The feeling of a good walk is of connected solitude, of self-possessed relatedness to the ground beneath one’s feet and all those other dawn treaders (on two legs or four) we share it with. It’s not at all a feeling of loneliness, or even aloneness, even on those rare days when it’s too hot for canine or other companionship.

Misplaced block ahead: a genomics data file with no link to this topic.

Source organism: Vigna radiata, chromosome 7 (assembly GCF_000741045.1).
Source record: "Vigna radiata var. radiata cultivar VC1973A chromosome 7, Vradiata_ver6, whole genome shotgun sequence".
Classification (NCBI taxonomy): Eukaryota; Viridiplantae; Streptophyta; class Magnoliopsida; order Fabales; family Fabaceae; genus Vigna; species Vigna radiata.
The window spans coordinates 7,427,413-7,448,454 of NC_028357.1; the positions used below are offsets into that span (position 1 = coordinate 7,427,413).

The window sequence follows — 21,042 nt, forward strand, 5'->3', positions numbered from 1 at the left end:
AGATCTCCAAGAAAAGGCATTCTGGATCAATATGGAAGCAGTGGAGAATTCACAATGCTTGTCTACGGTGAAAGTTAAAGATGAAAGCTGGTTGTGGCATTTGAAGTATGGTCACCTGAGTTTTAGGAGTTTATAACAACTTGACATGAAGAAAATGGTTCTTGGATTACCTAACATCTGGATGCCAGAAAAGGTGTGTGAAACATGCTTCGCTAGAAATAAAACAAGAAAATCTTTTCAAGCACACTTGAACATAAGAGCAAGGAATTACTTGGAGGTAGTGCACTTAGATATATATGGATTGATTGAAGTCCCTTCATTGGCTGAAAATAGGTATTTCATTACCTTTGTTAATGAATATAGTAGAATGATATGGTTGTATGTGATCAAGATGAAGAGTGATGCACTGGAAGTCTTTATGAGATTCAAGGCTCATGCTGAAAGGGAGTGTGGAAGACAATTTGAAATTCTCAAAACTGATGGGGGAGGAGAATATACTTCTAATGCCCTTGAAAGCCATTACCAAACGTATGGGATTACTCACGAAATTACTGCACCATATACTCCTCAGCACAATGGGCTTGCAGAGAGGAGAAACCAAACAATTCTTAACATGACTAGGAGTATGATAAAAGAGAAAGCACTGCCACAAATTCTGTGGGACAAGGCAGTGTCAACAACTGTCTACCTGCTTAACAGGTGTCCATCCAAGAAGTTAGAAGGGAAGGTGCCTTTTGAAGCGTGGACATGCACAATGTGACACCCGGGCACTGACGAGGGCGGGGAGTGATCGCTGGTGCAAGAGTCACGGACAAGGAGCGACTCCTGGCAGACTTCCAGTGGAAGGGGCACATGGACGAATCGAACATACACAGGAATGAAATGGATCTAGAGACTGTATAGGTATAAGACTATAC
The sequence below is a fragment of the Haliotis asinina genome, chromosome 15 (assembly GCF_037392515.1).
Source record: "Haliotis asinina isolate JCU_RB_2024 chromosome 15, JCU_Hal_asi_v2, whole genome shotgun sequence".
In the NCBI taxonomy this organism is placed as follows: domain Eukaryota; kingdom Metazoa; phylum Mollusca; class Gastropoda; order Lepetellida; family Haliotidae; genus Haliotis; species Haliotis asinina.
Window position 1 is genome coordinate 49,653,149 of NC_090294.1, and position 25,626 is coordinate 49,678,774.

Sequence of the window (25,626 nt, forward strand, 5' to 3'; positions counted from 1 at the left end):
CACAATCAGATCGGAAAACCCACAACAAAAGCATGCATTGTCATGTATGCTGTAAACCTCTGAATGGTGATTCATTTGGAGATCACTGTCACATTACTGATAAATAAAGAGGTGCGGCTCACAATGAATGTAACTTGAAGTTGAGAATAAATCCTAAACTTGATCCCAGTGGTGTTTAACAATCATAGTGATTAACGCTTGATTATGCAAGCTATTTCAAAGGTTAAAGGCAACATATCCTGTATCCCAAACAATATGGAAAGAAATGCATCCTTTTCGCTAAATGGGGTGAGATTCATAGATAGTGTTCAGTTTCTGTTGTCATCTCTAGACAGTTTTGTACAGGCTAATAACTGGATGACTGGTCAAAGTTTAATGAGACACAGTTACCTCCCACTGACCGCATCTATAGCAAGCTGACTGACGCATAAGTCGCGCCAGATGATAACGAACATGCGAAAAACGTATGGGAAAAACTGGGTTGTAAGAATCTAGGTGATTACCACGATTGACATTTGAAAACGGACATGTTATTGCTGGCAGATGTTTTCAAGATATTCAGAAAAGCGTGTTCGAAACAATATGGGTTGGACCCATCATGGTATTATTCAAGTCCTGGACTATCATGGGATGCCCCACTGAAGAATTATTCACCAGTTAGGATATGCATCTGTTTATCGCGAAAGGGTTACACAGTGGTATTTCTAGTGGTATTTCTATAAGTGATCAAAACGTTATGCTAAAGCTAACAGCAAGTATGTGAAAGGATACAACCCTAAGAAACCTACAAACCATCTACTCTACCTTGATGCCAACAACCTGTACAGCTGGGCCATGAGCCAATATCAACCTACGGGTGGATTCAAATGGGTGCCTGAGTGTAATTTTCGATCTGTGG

Good walks engender humane and empathetic fellow-feeling, they break through all isolating walls, material and notional. This goes for mundane neighborhood strolls no less than for extraordinary treks in remote and exotic locales. Emerson’s crossing his “bare common” in a state of  exhilaration is one kind of example. One of Admiral Byrd’s 1934 Antarctic rambles (as related by Anthony Storr)  is another. “Took my daily walk at 4 p.m. today in 89° of frost… I paused to listen to the silence…”  

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